Chinese police have detained an Internet surfer for trying to organise an anti-Japanese protest in the eastern city of Nanjing on the upcoming Labour Day holiday, state media said today.
It was the strongest signal to date China is seeking to head off a repeat of violent protests across the country this month against what many Chinese see as Japan's whitewashing of its wartime past.
Japanese politicians have often incurred Beijing's wrath by challenging China's account of the 1937 Nanjing Massacre, in which Beijing says as many as 300,000 Chinese men, women and children were slaughtered by rampaging Japanese troops in the former Chinese capital.
The 1948 Tokyo war crimes tribunal found Japanese troops killed 155,000 people in Nanjing, mainly women and children.
Nanjing's Yangzi Evening News said the 20-year-old detained man, who used the name YMAKELOVE on the Internet, called for people in a popular chatroom to learn from demonstrators in Beijing and Shanghai, where thousands pelted Japanese diplomatic compounds with rocks and bottles.
He also threatened to detonate car bombs during the protests "for increased influence", it said.
The man spent the evenings of April 19 and 20 advocating the protests in the chatroom before police tracked him to an Internet cafe and detained him in the early morning hours of April 21.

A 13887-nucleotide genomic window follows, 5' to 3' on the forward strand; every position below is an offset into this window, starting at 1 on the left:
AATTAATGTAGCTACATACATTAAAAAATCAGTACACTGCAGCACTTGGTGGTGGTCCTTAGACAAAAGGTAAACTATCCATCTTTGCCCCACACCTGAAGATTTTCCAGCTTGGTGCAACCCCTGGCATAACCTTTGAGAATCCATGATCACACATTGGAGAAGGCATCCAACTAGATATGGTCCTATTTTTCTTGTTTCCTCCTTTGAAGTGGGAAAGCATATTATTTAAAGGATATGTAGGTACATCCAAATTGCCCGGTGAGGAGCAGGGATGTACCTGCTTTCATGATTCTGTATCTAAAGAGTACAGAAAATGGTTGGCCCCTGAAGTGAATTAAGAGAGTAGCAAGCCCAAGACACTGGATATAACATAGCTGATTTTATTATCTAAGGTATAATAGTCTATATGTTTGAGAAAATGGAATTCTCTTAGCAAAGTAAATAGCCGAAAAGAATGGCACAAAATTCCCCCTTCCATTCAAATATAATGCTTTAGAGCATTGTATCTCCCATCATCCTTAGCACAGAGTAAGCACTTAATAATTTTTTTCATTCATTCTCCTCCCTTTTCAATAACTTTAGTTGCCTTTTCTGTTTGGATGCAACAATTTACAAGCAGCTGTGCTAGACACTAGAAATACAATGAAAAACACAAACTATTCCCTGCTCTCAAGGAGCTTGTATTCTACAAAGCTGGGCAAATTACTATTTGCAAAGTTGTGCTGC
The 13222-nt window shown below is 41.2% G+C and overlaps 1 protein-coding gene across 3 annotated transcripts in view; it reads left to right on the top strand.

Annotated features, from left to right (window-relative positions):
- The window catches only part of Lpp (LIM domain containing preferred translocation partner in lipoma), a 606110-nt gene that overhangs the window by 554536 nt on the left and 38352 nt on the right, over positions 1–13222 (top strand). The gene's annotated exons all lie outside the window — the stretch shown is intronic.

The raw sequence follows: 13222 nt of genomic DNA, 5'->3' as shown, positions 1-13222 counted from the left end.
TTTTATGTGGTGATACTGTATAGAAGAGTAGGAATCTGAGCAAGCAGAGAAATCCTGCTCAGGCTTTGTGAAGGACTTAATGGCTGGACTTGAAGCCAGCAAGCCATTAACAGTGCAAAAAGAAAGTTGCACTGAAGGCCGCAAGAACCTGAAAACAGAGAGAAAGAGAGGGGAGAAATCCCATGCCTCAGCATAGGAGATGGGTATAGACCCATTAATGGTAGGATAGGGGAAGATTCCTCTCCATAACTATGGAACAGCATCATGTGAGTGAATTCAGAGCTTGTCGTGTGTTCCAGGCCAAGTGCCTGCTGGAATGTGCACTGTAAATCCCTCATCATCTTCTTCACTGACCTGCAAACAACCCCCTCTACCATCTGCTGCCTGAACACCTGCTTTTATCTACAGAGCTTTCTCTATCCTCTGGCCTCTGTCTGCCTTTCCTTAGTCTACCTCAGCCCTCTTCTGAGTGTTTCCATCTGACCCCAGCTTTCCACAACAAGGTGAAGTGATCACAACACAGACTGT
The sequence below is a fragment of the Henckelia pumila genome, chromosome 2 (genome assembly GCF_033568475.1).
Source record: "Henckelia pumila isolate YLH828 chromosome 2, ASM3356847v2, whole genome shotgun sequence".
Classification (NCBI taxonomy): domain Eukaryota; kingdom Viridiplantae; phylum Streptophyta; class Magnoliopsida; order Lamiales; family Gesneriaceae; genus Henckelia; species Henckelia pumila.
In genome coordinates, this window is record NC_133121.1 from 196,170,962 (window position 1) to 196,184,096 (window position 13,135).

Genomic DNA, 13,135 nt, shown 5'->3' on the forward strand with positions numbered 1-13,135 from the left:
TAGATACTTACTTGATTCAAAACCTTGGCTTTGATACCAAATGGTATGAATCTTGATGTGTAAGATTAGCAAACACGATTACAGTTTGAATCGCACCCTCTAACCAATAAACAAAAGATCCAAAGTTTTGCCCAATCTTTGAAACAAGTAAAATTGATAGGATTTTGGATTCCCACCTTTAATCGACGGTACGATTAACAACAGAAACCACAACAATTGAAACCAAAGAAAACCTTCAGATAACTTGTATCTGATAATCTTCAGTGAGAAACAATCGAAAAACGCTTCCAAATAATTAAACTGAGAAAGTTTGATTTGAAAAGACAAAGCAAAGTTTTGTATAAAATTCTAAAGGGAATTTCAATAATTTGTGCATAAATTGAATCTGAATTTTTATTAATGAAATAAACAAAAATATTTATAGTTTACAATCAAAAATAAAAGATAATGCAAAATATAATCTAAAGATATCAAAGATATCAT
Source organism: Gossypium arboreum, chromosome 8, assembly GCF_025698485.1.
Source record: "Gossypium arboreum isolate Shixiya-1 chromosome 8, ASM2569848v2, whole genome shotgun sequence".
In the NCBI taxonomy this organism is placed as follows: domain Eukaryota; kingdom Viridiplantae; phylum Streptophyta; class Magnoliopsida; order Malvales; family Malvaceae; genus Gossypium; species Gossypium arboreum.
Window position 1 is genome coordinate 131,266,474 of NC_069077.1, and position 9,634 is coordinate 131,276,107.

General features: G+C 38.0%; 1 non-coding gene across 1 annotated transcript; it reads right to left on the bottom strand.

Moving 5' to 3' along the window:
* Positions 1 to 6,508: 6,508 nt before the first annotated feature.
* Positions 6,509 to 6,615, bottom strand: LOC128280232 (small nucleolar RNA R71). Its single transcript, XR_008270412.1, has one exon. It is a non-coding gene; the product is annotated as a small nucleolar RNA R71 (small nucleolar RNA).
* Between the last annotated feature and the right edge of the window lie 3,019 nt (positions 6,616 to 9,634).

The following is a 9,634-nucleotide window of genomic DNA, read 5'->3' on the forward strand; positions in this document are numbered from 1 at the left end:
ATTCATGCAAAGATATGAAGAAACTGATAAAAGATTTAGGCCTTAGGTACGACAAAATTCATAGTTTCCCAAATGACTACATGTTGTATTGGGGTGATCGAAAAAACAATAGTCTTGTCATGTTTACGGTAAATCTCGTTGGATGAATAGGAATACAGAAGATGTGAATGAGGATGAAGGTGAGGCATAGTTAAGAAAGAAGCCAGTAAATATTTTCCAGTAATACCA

Police said he dropped out of college last year because of a poor academic performance and accused him of "fabricating and spreading false terror information".
China's Public Security Ministry vowed on Thursday, the day the man was detained, to "resolutely punish" anyone who took part in "unapproved demonstrations".
The detention follows a major propaganda campaign by the Communist Party to discourage its citizens from "hating Japan" following the protests in major cities which helped drag Sino-Japanese relations to their worst state in decades.
Japanese Prime Minister Junichiro Koizumi made an unusually public apology on Friday for Japan's atrocities in Asia and met China's leader Hu Jintao on Saturday on the sidelines of a summit in Jakarta, where the two agreed to try to mend ruptured ties.
On Sunday night, state-controlled China Central Television's flagship news broadcast highlighted comments from ordinary Chinese expressing their opposition to "irrational anti-Japan sentiment and boycotts of Japanese goods".
The mood contrasted sharply with that of protesters who burned Japanese flags, attacked Japanese businesses and their missions with bottles and rocks and called their diplomats "pigs" and "dwarfs".
On the news broadcast, a young woman in Beijing said she was surprised to find out her favourite brand of makeup, while made in China, was actually Japanese.
A man at the Shanghai Auto Show said enthusiastically that Chinese should learn from Japan, from strong management skills to how to make good cars.
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